A true story about when knowing better and doing better are …. just different.

Guest blog by Heather Hopkins

Let me just begin by saying: I KNOW BETTER!  I know it’s important to protect myself against ticks. I have permethrin-treated socks in my drawer.  My sneakers are sprayed with permethrin every month.  I know I need to tuck pants into socks and my shirt into my pants.  I grew up in Rhode Island, living in the woods, hiking and biking and doing tick checks for as long as I remember. I always carry duct tape and a lint roller in my car.  I preach to the kids the importance of being TickSafe.  Long story short: I KNOW BETTER.  But on August 29th I was dramatically reminded of the difference between knowing better and doing better. I SCREWED UP! 

You see, we had a crew in from Insect Shield, here to shoot some tick prevention education videos.  I was not in the videos, simply helping behind the scenes. It was to be a hot humid day in RI and I knew I would be out in it for most of the day.  Sitting under the front seat of my car were my permethrin-treated sneakers.  In the center console were a pair of Insect Shield socks. But on my body was a loose-fitting sundress and on my feet were flip-flops. I am one of those crazy people who wears flip-flops all year long in Rhode Island. I have winter flip-flops with a thicker sole, so I don’t sink into the snow, and my lighter summer flip-flops.  It takes a lot for me to choose to put real shoes on my feet but on this day, as we went in search of ticks, it would have been a much smarter move. 

Now picture this.  We get out of our cars in the little parking area, and my boss, Dr. Thomas Mather…a.k.a. the TickGuy…leads the way down a wide grassy path into the woods. This is a well-maintained Land Trust property and looks rather safe. I am being smart and staying in the middle of the trail as Dr. Mather drops his flag to see if he can collect any ticks. Within 10 feet of the trailhead, we stop to look and on the white flag there are literally thousands of tiny larval ticks–lone star ticks–just beginning to spread out from quarter-sized clumps…like a tick bomb exploding. I am now in the beginning phases of questioning my choice of attire. “That was A LOT of ticks.“  I don’t know if I have ever seen that many and they are so tiny.  But I am apparently still not smart enough to walk back to the car and put on more protective clothing; we proceed on.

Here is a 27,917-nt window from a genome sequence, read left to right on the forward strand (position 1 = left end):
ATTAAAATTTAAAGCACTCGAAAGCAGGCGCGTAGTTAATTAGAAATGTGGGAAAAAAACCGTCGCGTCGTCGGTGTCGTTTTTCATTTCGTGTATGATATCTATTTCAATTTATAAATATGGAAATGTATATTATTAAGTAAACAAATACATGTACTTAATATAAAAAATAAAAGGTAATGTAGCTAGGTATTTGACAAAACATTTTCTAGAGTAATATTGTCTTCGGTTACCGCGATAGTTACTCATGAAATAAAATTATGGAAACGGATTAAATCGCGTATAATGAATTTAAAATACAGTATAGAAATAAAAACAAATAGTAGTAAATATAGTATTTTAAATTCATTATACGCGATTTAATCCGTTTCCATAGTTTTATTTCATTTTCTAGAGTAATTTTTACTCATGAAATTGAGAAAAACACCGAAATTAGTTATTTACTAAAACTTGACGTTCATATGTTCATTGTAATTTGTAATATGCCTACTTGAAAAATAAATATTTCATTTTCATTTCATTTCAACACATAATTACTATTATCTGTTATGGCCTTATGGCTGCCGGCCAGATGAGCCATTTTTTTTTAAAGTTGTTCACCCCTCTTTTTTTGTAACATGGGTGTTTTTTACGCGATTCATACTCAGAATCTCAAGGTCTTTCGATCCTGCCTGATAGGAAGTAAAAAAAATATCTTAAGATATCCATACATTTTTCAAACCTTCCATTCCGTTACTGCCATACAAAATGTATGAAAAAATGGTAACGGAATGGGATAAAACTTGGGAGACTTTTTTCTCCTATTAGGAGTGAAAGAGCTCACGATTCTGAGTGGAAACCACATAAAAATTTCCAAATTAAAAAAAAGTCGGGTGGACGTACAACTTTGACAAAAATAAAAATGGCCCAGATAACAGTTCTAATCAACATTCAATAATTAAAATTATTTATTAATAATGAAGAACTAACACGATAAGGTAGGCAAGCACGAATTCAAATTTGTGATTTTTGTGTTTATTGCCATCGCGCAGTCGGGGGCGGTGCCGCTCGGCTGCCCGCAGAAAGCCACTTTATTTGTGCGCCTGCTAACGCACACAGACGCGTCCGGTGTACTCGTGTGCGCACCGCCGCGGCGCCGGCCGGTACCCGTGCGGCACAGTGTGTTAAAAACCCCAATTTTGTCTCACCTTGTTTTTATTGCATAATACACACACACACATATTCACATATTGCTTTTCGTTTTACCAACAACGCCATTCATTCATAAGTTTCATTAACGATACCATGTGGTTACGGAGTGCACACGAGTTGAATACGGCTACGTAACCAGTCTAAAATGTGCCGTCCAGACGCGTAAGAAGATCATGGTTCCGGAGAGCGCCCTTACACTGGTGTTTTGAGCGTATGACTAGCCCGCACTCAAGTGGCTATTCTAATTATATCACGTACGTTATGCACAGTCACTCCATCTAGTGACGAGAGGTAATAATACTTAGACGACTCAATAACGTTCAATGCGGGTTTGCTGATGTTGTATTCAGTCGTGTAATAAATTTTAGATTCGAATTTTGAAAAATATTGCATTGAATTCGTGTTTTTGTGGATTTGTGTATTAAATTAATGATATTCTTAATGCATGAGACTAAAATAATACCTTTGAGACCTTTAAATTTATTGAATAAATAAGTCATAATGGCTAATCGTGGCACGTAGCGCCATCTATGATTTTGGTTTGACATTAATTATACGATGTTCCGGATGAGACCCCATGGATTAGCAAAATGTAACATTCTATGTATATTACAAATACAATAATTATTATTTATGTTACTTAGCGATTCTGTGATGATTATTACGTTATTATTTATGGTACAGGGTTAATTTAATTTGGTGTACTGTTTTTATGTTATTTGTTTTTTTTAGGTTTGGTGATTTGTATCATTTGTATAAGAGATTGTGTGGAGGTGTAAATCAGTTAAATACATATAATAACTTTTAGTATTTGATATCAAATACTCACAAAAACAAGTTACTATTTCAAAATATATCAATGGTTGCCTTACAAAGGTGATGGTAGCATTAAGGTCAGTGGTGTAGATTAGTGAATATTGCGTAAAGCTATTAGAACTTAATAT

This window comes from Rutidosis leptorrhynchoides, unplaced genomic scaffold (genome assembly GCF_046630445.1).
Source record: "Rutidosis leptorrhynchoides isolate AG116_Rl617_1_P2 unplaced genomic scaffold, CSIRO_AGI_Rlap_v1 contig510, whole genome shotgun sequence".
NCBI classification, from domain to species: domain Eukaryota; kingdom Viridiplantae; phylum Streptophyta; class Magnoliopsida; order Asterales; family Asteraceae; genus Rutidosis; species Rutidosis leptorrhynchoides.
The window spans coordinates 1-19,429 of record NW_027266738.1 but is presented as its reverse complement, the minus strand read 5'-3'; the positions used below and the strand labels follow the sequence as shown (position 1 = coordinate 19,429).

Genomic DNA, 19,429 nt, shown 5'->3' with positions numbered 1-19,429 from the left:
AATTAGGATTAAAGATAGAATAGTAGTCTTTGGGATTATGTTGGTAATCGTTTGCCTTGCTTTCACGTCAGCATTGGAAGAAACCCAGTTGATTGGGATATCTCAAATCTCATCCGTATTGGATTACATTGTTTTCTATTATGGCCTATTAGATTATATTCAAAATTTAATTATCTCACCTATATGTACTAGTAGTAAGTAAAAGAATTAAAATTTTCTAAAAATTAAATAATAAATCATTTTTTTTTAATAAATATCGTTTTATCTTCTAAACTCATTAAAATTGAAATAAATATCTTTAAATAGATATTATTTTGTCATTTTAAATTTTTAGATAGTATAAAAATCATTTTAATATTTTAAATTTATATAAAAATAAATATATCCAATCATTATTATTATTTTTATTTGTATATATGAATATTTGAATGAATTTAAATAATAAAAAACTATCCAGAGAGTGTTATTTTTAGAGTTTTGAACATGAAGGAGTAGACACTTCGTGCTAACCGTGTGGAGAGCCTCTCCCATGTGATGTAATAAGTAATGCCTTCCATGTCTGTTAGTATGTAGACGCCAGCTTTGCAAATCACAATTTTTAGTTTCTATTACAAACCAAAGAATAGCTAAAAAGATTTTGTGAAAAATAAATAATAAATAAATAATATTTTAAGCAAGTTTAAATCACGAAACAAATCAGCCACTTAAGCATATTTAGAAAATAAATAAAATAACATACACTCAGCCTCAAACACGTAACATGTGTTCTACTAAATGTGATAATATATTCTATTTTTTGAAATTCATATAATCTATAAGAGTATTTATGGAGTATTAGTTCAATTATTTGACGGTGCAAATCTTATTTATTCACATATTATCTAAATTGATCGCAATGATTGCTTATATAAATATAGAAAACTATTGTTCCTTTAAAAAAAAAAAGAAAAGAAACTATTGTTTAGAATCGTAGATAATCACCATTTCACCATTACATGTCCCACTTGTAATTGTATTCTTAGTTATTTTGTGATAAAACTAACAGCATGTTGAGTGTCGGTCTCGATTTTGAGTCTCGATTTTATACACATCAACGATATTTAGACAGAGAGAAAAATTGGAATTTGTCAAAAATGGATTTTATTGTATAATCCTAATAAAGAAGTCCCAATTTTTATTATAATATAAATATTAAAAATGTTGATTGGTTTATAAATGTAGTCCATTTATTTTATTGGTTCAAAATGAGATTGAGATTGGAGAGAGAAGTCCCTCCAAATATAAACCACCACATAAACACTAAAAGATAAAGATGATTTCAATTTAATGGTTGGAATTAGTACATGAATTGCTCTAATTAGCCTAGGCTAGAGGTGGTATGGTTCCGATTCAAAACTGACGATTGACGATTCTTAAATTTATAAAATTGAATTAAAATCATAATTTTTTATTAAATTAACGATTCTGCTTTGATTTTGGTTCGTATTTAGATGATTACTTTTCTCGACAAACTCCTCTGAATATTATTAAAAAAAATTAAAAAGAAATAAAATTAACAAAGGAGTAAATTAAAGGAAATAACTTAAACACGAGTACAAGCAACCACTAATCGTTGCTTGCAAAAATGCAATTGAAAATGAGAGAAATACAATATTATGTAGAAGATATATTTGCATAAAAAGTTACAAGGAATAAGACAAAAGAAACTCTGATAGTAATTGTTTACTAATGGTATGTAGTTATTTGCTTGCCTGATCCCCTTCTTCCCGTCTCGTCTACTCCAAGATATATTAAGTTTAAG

Over the next hour, with tens of thousands of tiny translucent pepper-flake sized larvae stuck to several feet of duct tape, Dr. Mather exclaims “can you even imagine how many ticks we likely are walking on right now?”  Still, not enough for me to smarten up and get out of there.  I just keep checking my legs and arms (since I am also leaning in on the flag to take pics and I know they could climb on my hands and arms).  I see nothing. When I get home, I immediately throw my clothes in the dryer, take a shower, and do yet another scan of my body. Nothing—maybe I’ll be fine.

That night, lying in bed I start itching up a storm but I’m not sure why.  I think maybe there is sand in my sheets, and I make a mental note to change sheets in the morning.  After a rough night of itching, I get up and decide to take a closer look.  Now, my belly, legs and arms seem to have gained some freckles, darker than my normal freckles. I am COVERED in larval lone star ticks. Grabbing my pointy TickEase tweezers, I start frantically pulling ticks off. Once I am pretty confident I’ve gotten most of the ones I can see, I go to my 15 year-old who takes another 20 or so off my back.  Collectively, the tick head count is around 100.  I spend the next 24 hours itching and scouring my body.  On Wednesday, a couple more ticks, now larger than the others show up.

I feel deflated (not from the ticks, but because of them). I knew better but chose not to do better and the result was pulling a ridiculous number of larval ticks off me.  And if that wasn’t enough, a week later I’m still covered in an itchy rash.  Not sure if it is from the tick bites or maybe something else?  Off to the Dr. to get tested for tickborne illnesses. I know knowledge is power, but knowledge is useless if you choose not to properly implement it. 

The take-away: DON’T BE LIKE ME.  Know better AND do better.  Don’t go strolling through the woods willy-nilly in your sundress and flip-flops especially in larval tick season (or any tick season).  Maybe I made the mistake so you can learn from it and protect yourself better. I hope so…

Heather is a Project Manager for TickEncounter, and really does know better. But like her boss, the TickGuy, everyone slips up occasionally.